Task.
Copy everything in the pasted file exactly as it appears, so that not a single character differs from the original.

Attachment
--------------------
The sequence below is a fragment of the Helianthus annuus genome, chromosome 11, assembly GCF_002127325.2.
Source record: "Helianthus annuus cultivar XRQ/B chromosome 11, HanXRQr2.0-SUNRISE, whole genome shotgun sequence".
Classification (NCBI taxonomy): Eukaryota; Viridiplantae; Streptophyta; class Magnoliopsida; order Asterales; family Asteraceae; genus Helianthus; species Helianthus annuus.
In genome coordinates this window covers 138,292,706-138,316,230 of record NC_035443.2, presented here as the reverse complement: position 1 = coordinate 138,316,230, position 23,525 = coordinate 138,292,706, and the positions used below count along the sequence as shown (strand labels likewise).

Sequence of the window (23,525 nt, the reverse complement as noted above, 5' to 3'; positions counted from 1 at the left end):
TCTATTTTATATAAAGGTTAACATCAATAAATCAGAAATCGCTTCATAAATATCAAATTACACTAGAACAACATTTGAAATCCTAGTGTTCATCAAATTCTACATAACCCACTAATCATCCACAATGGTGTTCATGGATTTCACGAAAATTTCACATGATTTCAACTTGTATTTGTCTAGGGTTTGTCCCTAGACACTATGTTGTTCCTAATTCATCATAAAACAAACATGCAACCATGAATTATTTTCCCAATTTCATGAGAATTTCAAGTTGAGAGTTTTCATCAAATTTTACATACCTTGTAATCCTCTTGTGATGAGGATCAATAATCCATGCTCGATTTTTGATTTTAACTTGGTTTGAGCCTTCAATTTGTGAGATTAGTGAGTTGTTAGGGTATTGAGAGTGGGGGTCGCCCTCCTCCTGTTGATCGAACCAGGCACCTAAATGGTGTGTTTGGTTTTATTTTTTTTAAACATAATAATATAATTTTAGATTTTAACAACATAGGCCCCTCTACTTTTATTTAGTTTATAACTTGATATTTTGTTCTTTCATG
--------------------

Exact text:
The sequence below is a fragment of the Helianthus annuus genome, chromosome 11, assembly GCF_002127325.2.
Source record: "Helianthus annuus cultivar XRQ/B chromosome 11, HanXRQr2.0-SUNRISE, whole genome shotgun sequence".
Classification (NCBI taxonomy): Eukaryota; Viridiplantae; Streptophyta; class Magnoliopsida; order Asterales; family Asteraceae; genus Helianthus; species Helianthus annuus.
In genome coordinates this window covers 138,292,706-138,316,230 of record NC_035443.2, presented here as the reverse complement: position 1 = coordinate 138,316,230, position 23,525 = coordinate 138,292,706, and the positions used below count along the sequence as shown (strand labels likewise).

Sequence of the window (23,525 nt, the reverse complement as noted above, 5' to 3'; positions counted from 1 at the left end):
TCTATTTTATATAAAGGTTAACATCAATAAATCAGAAATCGCTTCATAAATATCAAATTACACTAGAACAACATTTGAAATCCTAGTGTTCATCAAATTCTACATAACCCACTAATCATCCACAATGGTGTTCATGGATTTCACGAAAATTTCACATGATTTCAACTTGTATTTGTCTAGGGTTTGTCCCTAGACACTATGTTGTTCCTAATTCATCATAAAACAAACATGCAACCATGAATTATTTTCCCAATTTCATGAGAATTTCAAGTTGAGAGTTTTCATCAAATTTTACATACCTTGTAATCCTCTTGTGATGAGGATCAATAATCCATGCTCGATTTTTGATTTTAACTTGGTTTGAGCCTTCAATTTGTGAGATTAGTGAGTTGTTAGGGTATTGAGAGTGGGGGTCGCCCTCCTCCTGTTGATCGAACCAGGCACCTAAATGGTGTGTTTGGTTTTATTTTTTTTAAACATAATAATATAATTTTAGATTTTAACAACATAGGCCCCTCTACTTTTATTTAGTTTATAACTTGATATTTTGTTCTTTCATG